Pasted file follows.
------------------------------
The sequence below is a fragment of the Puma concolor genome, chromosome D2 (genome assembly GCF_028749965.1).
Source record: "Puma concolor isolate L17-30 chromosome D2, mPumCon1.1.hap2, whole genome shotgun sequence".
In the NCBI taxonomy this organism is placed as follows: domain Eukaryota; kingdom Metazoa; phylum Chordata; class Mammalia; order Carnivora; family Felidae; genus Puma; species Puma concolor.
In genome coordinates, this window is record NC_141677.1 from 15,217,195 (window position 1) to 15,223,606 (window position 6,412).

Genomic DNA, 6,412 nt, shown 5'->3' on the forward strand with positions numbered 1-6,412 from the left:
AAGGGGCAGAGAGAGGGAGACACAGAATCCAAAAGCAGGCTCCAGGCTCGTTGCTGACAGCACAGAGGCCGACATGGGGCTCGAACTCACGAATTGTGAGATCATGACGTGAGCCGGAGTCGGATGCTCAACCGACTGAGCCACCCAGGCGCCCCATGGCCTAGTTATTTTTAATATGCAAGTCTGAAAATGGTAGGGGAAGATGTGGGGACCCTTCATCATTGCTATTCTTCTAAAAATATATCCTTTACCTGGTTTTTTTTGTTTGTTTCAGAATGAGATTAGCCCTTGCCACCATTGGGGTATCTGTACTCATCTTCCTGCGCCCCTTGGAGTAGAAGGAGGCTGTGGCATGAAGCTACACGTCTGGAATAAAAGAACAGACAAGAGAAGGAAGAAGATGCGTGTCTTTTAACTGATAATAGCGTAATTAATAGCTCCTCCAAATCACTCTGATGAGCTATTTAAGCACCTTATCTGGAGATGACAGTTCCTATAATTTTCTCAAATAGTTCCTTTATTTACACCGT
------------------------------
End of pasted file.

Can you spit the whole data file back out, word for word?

The sequence below is a fragment of the Puma concolor genome, chromosome D2 (genome assembly GCF_028749965.1).
Source record: "Puma concolor isolate L17-30 chromosome D2, mPumCon1.1.hap2, whole genome shotgun sequence".
In the NCBI taxonomy this organism is placed as follows: domain Eukaryota; kingdom Metazoa; phylum Chordata; class Mammalia; order Carnivora; family Felidae; genus Puma; species Puma concolor.
In genome coordinates, this window is record NC_141677.1 from 15,217,195 (window position 1) to 15,223,606 (window position 6,412).

Genomic DNA, 6,412 nt, shown 5'->3' on the forward strand with positions numbered 1-6,412 from the left:
AAGGGGCAGAGAGAGGGAGACACAGAATCCAAAAGCAGGCTCCAGGCTCGTTGCTGACAGCACAGAGGCCGACATGGGGCTCGAACTCACGAATTGTGAGATCATGACGTGAGCCGGAGTCGGATGCTCAACCGACTGAGCCACCCAGGCGCCCCATGGCCTAGTTATTTTTAATATGCAAGTCTGAAAATGGTAGGGGAAGATGTGGGGACCCTTCATCATTGCTATTCTTCTAAAAATATATCCTTTACCTGGTTTTTTTTGTTTGTTTCAGAATGAGATTAGCCCTTGCCACCATTGGGGTATCTGTACTCATCTTCCTGCGCCCCTTGGAGTAGAAGGAGGCTGTGGCATGAAGCTACACGTCTGGAATAAAAGAACAGACAAGAGAAGGAAGAAGATGCGTGTCTTTTAACTGATAATAGCGTAATTAATAGCTCCTCCAAATCACTCTGATGAGCTATTTAAGCACCTTATCTGGAGATGACAGTTCCTATAATTTTCTCAAATAGTTCCTTTATTTACACCGT